Dan Tedesco grew up loving music, eventually playing and studying jazz as a college student, knowing all along that he wanted to make his living as a performing musician. That life hasn’t always been easy but, as he points out in his documentary film, Chasing The Lightning, his dream hasn’t faded.
Tedesco provides a screening of the film and a live performance on Friday, Nov. 17, at Barleycorn’s.
Jedd Beaudoin: When did the idea to make the film Chasing The Lightning present itself?
Dan Tedesco: Doing what I do for a living, people are always asking what it’s like and, ‘How do you do this? Where do you go play? What are the venues like? What are the crowds like? What’s it like on the road?’ I think a lot of people have seen documentaries that portray or profile a certain level [of comfort]. People traveling around on tour buses and Learjets and playing to massive audiences.
I started to think, ‘Well, maybe instead of trying to explain these answers to people who ask me these questions, maybe I could just find a way to show it to them.’ At the same, really try to focus on what I would refer to as the blue collar side of the world of rock ‘n’ roll. Not the over-sensationalized and over-glorified idea of what it is to do this for a living but actually showing the reality of what it is. And show the reality of what most people that go off to do this are, I don’t want to say faced with, but what they ultimately have to work with.
In the film you touch on something I’ve seen so many times: You say, ‘I was depending on these six or eight people I saw the last time to come through the door.’ I’ve seen that so many times, where somebody will come through and you’ll have a packed room and six weeks later they come through and there’s literally me, the bartender and the performer sitting in the room. It’s so strange the factors that go into why people don’t turn out to shows. I would have to think, on one hand, it’s hard not take it personally, it’s hard not to be stressed about it, and there’s that moment of, ‘What’s going to happen now?'
I think that was that boils down to is: There’s only so much that you can control. It’s easy to get overwhelmed by all the things that you just mentioned. They’re all things that, psychologically, can be extremely challenging to deal with. Some nights are going to be good nights and some nights aren’t. It’s like that for everybody. Even at a big level, there are still shows where, maybe the word ‘tank’ would be a little strong to use because there are still successful nights, but there are things that go wrong. There are artists that come through and they’re expecting to sell out some arena and they don’t.
Just like there’s an artist who comes in and hopes that there’s going to be 30 people at a coffee shop and there’s two. It’s all relative. But those things don’t ever stop happening. I don’t think. Because that’s just how life is. Things are never 100 percent. It ebbs and flows. Fan bases can be really good for one or two years and then maybe a portion of them have kids or people move or something comes up where they can’t go to shows as much. They might still be following you and being supportive in the way that they can but physically being at a show may not be something that’s easy for them to do.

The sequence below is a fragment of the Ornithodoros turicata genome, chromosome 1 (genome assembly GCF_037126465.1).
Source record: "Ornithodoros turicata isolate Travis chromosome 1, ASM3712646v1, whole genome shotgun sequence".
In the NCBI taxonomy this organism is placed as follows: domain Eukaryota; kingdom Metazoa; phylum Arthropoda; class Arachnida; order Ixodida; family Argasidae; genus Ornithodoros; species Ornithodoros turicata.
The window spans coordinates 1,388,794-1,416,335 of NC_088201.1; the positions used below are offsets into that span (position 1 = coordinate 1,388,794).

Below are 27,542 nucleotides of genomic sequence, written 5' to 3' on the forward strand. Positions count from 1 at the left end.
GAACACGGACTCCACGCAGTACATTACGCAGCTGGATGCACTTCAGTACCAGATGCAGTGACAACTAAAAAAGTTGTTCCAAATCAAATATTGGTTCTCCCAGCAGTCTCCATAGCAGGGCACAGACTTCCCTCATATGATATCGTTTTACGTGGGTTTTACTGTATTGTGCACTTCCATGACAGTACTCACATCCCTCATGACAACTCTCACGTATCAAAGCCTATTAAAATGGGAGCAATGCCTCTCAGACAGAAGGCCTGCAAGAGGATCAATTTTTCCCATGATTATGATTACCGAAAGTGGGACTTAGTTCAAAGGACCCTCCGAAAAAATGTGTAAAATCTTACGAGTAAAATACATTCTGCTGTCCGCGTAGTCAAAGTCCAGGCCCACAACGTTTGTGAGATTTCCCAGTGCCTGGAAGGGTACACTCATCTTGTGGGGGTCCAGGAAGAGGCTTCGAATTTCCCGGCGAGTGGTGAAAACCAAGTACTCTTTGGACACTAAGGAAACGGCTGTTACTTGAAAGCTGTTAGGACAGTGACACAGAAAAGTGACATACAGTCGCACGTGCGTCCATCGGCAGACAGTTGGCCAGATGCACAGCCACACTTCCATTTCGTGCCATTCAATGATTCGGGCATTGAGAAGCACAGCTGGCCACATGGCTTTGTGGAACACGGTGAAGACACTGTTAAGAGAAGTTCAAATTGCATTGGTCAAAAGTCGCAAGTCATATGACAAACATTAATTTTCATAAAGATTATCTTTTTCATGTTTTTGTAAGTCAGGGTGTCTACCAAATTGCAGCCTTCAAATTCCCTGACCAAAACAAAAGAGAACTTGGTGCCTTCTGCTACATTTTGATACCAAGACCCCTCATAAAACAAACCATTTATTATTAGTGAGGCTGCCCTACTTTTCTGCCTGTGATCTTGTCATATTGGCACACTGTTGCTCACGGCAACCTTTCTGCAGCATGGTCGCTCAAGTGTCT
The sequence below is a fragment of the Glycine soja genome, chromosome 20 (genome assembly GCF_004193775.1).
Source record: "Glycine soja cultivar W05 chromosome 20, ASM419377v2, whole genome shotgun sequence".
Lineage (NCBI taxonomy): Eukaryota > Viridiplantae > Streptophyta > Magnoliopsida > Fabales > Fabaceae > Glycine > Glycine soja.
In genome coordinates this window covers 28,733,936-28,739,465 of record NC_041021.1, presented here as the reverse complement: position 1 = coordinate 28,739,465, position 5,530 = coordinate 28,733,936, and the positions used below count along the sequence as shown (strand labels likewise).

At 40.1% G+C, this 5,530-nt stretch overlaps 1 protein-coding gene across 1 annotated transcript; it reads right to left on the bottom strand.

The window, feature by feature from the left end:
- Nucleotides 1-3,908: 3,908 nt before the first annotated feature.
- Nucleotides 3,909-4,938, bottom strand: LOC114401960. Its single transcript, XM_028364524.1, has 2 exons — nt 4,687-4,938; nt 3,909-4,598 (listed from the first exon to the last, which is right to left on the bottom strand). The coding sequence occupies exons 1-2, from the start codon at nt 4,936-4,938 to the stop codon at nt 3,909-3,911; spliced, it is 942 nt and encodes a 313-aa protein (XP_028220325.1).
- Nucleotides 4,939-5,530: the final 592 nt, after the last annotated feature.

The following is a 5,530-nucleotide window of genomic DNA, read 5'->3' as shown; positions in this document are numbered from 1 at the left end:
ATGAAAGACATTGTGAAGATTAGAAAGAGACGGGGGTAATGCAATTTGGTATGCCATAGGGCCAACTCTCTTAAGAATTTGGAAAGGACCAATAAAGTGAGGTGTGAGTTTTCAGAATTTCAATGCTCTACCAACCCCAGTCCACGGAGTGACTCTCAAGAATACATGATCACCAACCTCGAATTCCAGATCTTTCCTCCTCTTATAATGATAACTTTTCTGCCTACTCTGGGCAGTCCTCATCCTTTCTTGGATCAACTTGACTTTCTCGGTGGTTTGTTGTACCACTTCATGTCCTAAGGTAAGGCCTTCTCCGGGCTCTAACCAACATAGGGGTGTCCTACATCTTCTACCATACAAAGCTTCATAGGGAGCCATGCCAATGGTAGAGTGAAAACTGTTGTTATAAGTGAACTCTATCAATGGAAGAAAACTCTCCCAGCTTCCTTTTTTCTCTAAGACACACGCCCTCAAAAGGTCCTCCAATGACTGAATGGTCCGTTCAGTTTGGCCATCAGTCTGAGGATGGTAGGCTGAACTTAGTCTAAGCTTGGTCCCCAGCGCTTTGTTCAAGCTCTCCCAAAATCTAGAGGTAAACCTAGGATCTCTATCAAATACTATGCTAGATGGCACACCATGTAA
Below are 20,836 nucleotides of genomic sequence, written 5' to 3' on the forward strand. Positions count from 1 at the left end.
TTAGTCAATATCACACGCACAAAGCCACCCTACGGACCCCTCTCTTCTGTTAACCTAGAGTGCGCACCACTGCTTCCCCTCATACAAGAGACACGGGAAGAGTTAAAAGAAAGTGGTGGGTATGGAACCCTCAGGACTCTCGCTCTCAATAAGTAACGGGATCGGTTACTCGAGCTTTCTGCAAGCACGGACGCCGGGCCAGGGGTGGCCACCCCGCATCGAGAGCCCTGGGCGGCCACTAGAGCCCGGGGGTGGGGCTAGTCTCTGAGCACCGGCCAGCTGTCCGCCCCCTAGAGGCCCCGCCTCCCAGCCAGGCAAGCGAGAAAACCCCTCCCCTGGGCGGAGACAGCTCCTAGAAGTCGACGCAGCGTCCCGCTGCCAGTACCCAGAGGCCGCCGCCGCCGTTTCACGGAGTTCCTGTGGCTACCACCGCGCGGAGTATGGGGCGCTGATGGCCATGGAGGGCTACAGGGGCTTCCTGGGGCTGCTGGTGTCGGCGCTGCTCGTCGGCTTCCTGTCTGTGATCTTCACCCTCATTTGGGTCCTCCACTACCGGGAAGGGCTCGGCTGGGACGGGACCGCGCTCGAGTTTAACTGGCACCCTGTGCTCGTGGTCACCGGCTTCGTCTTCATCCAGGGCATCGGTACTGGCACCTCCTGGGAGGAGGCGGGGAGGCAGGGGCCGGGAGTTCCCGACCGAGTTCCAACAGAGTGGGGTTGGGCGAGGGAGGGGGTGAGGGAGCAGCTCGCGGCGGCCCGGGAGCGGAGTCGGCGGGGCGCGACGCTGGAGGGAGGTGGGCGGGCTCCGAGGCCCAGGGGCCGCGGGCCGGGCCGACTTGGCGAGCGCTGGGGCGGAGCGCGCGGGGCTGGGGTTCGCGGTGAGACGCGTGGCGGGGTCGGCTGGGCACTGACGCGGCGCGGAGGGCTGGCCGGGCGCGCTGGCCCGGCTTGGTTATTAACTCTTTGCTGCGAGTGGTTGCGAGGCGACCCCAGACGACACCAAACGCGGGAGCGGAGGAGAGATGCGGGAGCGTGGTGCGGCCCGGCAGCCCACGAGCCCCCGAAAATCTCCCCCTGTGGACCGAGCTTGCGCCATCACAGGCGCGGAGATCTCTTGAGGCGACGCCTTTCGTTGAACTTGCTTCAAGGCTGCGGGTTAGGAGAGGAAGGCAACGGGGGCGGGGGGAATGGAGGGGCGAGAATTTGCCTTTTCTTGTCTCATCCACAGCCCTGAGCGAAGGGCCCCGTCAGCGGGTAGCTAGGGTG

In the film you have this moment where you basically say that part of you hopes that you don’t ever catch the lightning that you’re chasing. I’m curious about that statement and what that meant to you at the time that you said that.
I think it’s important to always be hungry and to be chasing something. My comment in the movie comes from that place of, ‘I hope that I don’t ever become complacent with this.’ Or, that, I don’t want to lose that spirit and that drive of trying to reach something. I think the moment that you ‘reach something,’ that’s a scary place to be because now …. You hear people talk about this all the time: Guys that do make it up to a Number One slot somewhere. The hardest thing in the world is to maintain that. It can’t even be maintained. I don’t even know that that’s truly possible.
I think that you’re always going to be going up and down and up and down and again you hope that, over time, it averages out to a certain level of success you can be fulfilled with. But I think chasing something like a gold record, which is sort of what – when the film starts, [I’m talking about] going after something like that? Those are kind of arbitrary goals. That’s not really, at 18 years old, when I went and talked to that guy, that that’s really what I wanted. That was still was kind of a younger, more naïve person’s perspective on, ‘This is what it means to be successful.’
As you go along, in your pursuit of something that you’re passionate about, those goals change. They go from one thing to another thing and, as you get older and life experiences happen to you and life itself happens to you, the dream and the goals sort of metamorphosize.
To me, it’s totally sustainable to get doing this and it’s not something I have any intention of stopping. I do think that it might ultimately be that I end up going in a different direction with it than maybe I thought when I was 18 years old.
Jedd Beaudoin is the host of Strange Currency. Follow him on Twitter @JeddBeaudoin.
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